In a news release, she bragged that she “helped shape” the “sweeping financial legislation” that if it becomes law, will be “cutting burdensome regulation.”
All true: She did, it is and it will. But to whose benefit?
Those struggling community banks, you say?
Yes, but in exactly the same way that McCaskill’s campaign said the recent tax cut “overwhelmingly favors the ultra-wealthy while middle-class Missourians get crumbs.”
If anything, I might see the role of community banks in overly heroic terms. My grandfather co-founded one of those in our small town in Southern Illinois. My dad loved to tell the story about how, during the 1930 run on the bank that temporarily closed it, his father was the last person to withdraw what was left of his money, after every one of his customers. My dad later ran the place, too, and to me, he was George Bailey without a dark side, so I need no convincing on the big difference that those small institutions can make.
But the banking sector as a whole had record profits last year, so we should all be so downtrodden. You’re not going to believe this, but banks were also among the biggest beneficiaries of the tax cut. They’ve already been paying out more dividends to shareholders than at any time since the FDIC started keeping track in 1984. Wells Fargo just announced a 36 percent raise for its CEO, even after the company’s multiple recent scandals over opening millions of fake accounts and signing customers up for car insurance they never asked for.
Yet we’re supposed to just forget the unpleasantness of a decade ago, and loosen the law meant to protect taxpayers from another crisis and more bailouts?
As for the little guys, it’s true that the consolidation that long preceded the post-financial meltdown Dodd-Frank protections has continued, with some 900 small banks merging or going under in the last three years, according to the American Bankers Association.
Higher compliance costs under the 2010 reforms hit them hardest. And they do need regulatory relief, even though small institutions, too, are doing better than OK these days, with fourth-quarter profits up 17 percent, according to the FDIC.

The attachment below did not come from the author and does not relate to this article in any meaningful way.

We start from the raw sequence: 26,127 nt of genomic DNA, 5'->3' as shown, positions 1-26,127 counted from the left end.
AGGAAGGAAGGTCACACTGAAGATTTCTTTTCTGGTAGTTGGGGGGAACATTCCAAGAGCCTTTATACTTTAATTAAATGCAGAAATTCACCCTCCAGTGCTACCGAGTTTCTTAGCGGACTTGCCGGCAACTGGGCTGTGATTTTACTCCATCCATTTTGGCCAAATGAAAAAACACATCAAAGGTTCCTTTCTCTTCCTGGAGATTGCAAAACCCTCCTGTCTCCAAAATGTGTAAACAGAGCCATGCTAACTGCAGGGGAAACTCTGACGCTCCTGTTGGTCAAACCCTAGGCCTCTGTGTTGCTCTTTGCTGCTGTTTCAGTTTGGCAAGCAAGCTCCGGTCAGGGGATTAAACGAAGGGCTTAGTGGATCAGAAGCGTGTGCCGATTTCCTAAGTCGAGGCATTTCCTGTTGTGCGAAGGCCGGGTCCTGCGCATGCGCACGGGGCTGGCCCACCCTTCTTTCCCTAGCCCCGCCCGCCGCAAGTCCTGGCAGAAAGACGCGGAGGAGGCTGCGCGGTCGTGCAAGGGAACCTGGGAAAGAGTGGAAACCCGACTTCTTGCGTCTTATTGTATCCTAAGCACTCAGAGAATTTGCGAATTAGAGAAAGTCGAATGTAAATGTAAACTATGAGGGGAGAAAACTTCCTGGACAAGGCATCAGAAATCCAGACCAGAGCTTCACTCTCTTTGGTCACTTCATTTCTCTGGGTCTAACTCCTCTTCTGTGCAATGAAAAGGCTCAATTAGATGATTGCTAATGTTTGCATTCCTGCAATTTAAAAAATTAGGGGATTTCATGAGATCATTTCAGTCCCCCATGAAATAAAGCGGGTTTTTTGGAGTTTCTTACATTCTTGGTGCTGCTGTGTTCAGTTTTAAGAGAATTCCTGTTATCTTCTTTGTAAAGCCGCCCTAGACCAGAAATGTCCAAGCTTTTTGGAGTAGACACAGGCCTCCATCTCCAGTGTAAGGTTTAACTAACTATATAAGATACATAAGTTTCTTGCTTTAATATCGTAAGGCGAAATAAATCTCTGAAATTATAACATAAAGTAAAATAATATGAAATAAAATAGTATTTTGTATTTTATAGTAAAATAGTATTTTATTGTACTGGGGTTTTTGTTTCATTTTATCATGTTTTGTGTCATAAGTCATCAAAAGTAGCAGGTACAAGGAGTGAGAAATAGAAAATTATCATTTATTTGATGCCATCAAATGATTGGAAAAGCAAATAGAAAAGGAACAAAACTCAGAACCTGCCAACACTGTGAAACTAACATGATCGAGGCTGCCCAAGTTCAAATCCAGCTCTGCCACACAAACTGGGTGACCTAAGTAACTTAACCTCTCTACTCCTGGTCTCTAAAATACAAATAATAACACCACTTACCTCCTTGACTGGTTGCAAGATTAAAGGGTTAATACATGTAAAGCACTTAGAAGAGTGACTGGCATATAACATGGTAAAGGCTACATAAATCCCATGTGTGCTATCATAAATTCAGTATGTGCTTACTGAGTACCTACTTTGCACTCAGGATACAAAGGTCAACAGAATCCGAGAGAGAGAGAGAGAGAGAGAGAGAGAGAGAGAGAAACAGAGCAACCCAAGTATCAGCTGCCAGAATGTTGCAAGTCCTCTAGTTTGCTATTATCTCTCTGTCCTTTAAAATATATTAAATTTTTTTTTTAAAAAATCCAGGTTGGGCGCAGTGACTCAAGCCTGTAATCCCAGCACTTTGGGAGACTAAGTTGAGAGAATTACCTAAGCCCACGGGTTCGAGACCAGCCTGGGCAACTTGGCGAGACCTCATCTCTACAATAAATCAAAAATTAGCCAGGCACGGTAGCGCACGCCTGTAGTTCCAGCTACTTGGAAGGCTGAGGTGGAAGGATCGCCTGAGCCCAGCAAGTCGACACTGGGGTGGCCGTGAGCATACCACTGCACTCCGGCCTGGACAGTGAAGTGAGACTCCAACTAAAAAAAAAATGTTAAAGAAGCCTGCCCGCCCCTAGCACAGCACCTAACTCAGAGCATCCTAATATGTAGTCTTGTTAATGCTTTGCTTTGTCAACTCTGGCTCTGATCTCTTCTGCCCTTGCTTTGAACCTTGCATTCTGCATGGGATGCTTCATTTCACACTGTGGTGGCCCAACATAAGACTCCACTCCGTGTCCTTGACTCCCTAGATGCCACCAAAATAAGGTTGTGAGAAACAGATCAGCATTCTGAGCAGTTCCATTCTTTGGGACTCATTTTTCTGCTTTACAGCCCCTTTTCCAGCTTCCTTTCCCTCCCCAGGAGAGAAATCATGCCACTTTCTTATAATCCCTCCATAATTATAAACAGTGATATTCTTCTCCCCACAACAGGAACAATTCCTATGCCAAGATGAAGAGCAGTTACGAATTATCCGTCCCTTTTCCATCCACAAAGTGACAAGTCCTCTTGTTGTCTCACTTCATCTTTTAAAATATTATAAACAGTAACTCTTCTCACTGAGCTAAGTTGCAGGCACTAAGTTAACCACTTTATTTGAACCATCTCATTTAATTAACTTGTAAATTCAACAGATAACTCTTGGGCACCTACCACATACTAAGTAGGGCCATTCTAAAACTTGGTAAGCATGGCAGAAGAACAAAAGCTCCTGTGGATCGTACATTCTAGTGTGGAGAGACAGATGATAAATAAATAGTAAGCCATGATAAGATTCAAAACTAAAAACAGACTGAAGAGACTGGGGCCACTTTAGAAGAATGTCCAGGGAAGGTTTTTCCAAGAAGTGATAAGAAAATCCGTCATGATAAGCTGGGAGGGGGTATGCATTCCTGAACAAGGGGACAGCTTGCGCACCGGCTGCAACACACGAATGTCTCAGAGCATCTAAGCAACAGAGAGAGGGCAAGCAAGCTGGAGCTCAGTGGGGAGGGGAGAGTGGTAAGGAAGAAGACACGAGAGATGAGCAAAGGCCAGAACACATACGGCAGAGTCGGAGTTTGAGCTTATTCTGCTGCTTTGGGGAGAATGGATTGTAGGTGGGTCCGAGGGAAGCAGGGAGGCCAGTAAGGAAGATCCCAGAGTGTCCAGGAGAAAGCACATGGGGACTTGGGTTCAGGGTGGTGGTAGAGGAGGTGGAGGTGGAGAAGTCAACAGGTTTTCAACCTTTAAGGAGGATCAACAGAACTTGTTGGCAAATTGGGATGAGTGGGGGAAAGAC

Still, there’s no justification I’ve been able to glean for the parts of this Dodd-Frank rewrite that significantly raise the bar on which banks need the strictest oversight. It gives the two dozen biggest banks just below Bank of America and JPMorgan Chase an unearned break from the level of oversight they so obviously need.
So McCaskill’s claim that the bill “keeps in place the restrictions on large Wall Street banks such as Goldman Sachs and J.P. Morgan” is technically true, but awfully misleading.
McCaskill, who is in a tough re-election race this year, highlights that she worked to include protection against identity theft in the law. But not surprisingly, she makes no mention of the fact that the bill would exempt many small banks from having to report the more detailed data on lenders required under Dodd-Frank, and that’s a red-alert of a problem because that change would without question hurt the enforcement of fair-lending requirements.
So why did so many Democrats join their Republican colleagues? Bipartisanship, they say. As in, they’ve gotten the same donations from the industry that those across the aisle have?
In the last year, McCaskill received more money from the financial services, insurance and real estate industries than any other lawmaker except House Speaker Paul Ryan, with a take of $1.6 million. Over the last five years, she received financial services donations that made her the No. 4 recipient among the 16 Democrats who voted to unburden the industry. Her $809,000 over that period also comes in ahead of her GOP counterpart, Sen. Roy Blunt, who received $801,307.
House Republicans want an even more aggressive rollback of Dodd-Frank, and we should all hope that spares us from a bill that would do some good and more harm.